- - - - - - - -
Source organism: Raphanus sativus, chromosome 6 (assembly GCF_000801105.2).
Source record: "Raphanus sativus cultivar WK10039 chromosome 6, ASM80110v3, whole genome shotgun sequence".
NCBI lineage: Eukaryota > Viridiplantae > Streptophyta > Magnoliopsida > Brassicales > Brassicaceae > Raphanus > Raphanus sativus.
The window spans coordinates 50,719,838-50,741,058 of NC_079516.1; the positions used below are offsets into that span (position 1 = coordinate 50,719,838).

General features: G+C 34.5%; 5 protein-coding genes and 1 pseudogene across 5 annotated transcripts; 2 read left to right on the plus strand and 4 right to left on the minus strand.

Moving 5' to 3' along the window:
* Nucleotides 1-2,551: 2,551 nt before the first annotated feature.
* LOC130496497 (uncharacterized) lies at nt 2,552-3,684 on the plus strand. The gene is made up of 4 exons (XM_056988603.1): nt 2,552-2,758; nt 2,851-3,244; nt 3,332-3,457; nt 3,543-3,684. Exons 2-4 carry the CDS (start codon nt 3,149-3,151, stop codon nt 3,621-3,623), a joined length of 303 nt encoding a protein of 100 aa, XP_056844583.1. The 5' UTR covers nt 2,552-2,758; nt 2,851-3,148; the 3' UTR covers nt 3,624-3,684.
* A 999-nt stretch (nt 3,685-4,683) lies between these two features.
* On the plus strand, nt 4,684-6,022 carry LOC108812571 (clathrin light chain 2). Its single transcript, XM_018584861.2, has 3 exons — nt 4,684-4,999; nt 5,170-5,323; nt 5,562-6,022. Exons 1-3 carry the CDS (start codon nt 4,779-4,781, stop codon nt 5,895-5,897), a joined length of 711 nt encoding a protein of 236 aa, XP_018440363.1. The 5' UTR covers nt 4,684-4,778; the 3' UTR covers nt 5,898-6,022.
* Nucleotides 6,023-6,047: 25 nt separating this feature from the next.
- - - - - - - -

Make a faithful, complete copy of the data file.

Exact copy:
Source organism: Raphanus sativus, chromosome 6 (assembly GCF_000801105.2).
Source record: "Raphanus sativus cultivar WK10039 chromosome 6, ASM80110v3, whole genome shotgun sequence".
NCBI lineage: Eukaryota > Viridiplantae > Streptophyta > Magnoliopsida > Brassicales > Brassicaceae > Raphanus > Raphanus sativus.
The window spans coordinates 50,719,838-50,741,058 of NC_079516.1; the positions used below are offsets into that span (position 1 = coordinate 50,719,838).

General features: G+C 34.5%; 5 protein-coding genes and 1 pseudogene across 5 annotated transcripts; 2 read left to right on the plus strand and 4 right to left on the minus strand.

Moving 5' to 3' along the window:
* Nucleotides 1-2,551: 2,551 nt before the first annotated feature.
* LOC130496497 (uncharacterized) lies at nt 2,552-3,684 on the plus strand. The gene is made up of 4 exons (XM_056988603.1): nt 2,552-2,758; nt 2,851-3,244; nt 3,332-3,457; nt 3,543-3,684. Exons 2-4 carry the CDS (start codon nt 3,149-3,151, stop codon nt 3,621-3,623), a joined length of 303 nt encoding a protein of 100 aa, XP_056844583.1. The 5' UTR covers nt 2,552-2,758; nt 2,851-3,148; the 3' UTR covers nt 3,624-3,684.
* A 999-nt stretch (nt 3,685-4,683) lies between these two features.
* On the plus strand, nt 4,684-6,022 carry LOC108812571 (clathrin light chain 2). Its single transcript, XM_018584861.2, has 3 exons — nt 4,684-4,999; nt 5,170-5,323; nt 5,562-6,022. Exons 1-3 carry the CDS (start codon nt 4,779-4,781, stop codon nt 5,895-5,897), a joined length of 711 nt encoding a protein of 236 aa, XP_018440363.1. The 5' UTR covers nt 4,684-4,778; the 3' UTR covers nt 5,898-6,022.
* Nucleotides 6,023-6,047: 25 nt separating this feature from the next.